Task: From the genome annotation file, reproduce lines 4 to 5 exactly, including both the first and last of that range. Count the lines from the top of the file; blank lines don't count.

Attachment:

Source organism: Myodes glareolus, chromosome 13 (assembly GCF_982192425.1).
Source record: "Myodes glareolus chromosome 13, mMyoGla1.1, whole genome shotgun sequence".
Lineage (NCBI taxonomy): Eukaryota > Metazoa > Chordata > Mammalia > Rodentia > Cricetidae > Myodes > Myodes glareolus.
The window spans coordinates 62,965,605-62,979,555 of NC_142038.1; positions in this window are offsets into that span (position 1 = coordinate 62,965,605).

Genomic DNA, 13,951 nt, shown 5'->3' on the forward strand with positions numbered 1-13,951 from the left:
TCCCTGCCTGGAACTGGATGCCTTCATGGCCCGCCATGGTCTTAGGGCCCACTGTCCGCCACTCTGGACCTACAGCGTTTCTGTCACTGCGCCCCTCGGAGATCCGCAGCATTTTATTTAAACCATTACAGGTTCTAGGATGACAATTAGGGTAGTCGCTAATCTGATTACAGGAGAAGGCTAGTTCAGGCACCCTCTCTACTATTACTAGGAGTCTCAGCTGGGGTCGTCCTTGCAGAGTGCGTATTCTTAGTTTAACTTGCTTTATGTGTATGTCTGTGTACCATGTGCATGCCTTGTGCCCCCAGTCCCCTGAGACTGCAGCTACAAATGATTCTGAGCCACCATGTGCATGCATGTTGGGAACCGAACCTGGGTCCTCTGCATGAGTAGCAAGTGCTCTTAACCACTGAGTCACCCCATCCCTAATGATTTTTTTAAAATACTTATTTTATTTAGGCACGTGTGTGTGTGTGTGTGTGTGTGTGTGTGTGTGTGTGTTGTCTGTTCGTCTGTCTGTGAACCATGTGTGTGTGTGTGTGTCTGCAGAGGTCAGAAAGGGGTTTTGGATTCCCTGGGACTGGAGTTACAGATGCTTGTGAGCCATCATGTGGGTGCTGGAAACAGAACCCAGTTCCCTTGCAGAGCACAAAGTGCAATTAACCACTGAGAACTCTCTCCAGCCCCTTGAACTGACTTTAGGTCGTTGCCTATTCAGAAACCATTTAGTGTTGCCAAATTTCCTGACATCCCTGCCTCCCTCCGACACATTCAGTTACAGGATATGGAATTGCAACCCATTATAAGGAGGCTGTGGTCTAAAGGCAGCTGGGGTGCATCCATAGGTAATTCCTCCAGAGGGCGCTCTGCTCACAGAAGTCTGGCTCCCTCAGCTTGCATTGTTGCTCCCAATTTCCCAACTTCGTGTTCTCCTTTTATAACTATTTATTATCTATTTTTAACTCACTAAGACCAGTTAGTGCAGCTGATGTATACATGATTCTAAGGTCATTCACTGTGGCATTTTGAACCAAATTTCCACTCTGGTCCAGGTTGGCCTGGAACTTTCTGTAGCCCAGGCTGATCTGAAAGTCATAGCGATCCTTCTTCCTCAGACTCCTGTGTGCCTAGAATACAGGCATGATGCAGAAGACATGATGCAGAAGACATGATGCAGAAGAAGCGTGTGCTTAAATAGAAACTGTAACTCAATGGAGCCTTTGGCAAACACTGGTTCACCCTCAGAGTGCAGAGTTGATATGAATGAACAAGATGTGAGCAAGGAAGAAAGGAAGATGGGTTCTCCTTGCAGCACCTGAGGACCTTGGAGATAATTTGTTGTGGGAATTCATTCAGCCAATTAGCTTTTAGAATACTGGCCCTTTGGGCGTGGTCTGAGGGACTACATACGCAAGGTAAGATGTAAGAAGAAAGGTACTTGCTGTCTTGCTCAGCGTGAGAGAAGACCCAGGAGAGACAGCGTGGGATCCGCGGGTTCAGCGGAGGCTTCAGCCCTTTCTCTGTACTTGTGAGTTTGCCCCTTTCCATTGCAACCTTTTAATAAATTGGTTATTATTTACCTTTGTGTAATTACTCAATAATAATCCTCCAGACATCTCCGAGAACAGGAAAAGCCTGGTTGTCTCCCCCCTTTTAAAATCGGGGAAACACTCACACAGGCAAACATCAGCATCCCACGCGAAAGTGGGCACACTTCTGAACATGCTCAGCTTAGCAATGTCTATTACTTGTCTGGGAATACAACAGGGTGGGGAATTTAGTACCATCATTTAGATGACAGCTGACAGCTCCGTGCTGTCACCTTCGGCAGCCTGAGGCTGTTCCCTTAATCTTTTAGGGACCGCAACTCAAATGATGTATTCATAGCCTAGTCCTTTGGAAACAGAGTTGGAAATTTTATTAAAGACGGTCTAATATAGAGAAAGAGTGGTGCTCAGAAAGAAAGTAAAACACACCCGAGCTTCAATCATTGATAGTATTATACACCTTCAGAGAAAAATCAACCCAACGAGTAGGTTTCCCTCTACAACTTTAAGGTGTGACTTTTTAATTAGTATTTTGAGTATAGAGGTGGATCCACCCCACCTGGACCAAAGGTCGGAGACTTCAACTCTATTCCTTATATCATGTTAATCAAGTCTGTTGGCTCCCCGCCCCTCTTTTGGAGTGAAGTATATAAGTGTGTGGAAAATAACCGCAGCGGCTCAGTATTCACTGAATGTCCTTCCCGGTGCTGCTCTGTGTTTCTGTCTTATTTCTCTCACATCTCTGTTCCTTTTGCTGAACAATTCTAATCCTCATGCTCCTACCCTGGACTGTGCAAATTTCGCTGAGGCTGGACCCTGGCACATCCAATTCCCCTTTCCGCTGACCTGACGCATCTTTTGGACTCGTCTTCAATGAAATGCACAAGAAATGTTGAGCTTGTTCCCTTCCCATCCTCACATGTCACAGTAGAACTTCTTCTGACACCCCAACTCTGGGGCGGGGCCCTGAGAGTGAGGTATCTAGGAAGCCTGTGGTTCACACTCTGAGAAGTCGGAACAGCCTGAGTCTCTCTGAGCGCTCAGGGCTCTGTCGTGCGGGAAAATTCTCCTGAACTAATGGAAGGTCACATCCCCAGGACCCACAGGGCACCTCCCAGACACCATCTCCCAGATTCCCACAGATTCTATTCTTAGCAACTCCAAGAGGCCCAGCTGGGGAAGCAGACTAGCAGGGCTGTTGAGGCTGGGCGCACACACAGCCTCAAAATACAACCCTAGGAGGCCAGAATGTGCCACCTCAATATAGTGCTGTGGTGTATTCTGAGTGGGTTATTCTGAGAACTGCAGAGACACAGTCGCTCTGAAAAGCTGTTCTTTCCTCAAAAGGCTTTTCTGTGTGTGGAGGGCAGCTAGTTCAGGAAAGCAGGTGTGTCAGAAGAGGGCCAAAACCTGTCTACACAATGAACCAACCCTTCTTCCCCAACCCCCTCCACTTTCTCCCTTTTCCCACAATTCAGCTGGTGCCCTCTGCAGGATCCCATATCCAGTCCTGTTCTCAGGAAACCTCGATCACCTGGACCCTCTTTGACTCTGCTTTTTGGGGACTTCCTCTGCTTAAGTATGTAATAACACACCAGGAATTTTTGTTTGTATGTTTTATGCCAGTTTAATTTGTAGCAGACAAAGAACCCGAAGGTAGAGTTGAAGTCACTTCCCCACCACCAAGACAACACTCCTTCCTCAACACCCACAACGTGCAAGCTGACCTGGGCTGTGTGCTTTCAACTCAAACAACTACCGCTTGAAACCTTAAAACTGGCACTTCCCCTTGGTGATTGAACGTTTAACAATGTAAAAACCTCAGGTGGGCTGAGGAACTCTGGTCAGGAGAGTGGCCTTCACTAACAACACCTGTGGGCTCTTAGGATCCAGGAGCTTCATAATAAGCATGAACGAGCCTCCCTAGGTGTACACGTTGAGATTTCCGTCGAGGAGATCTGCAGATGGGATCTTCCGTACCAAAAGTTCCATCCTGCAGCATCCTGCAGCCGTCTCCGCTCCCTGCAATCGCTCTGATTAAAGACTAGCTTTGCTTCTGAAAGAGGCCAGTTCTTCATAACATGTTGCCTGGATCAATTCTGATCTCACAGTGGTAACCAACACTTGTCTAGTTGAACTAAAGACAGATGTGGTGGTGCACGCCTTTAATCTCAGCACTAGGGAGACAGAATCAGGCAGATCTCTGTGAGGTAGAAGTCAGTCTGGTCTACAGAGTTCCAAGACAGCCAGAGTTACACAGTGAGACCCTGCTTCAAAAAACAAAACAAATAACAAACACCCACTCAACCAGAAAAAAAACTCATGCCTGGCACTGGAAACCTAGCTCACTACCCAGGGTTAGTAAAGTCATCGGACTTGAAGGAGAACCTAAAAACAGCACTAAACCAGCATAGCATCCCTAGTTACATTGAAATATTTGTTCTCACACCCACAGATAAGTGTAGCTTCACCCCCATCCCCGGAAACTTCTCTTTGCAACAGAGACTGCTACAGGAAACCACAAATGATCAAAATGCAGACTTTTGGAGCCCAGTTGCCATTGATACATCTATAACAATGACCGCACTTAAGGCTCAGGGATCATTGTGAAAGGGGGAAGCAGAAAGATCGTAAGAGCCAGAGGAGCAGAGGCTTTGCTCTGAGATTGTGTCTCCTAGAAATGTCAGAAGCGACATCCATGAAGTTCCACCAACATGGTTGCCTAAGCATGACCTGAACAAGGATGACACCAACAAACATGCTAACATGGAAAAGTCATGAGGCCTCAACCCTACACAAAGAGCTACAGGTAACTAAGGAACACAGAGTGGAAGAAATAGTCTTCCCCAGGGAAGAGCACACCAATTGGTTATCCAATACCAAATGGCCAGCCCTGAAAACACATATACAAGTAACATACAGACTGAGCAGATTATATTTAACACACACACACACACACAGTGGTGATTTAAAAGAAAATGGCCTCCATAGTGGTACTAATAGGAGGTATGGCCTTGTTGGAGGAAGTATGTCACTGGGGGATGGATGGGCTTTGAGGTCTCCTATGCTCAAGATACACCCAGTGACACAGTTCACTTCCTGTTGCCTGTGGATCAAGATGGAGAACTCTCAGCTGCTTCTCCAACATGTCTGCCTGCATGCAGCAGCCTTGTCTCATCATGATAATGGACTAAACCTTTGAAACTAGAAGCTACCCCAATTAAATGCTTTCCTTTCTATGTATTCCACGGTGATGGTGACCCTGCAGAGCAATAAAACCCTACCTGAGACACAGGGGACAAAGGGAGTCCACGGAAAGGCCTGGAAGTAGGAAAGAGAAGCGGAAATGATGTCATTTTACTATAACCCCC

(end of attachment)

The window spans coordinates 62,965,605-62,979,555 of NC_142038.1; positions in this window are offsets into that span (position 1 = coordinate 62,965,605).

Genomic DNA, 13,951 nt, shown 5'->3' on the forward strand with positions numbered 1-13,951 from the left: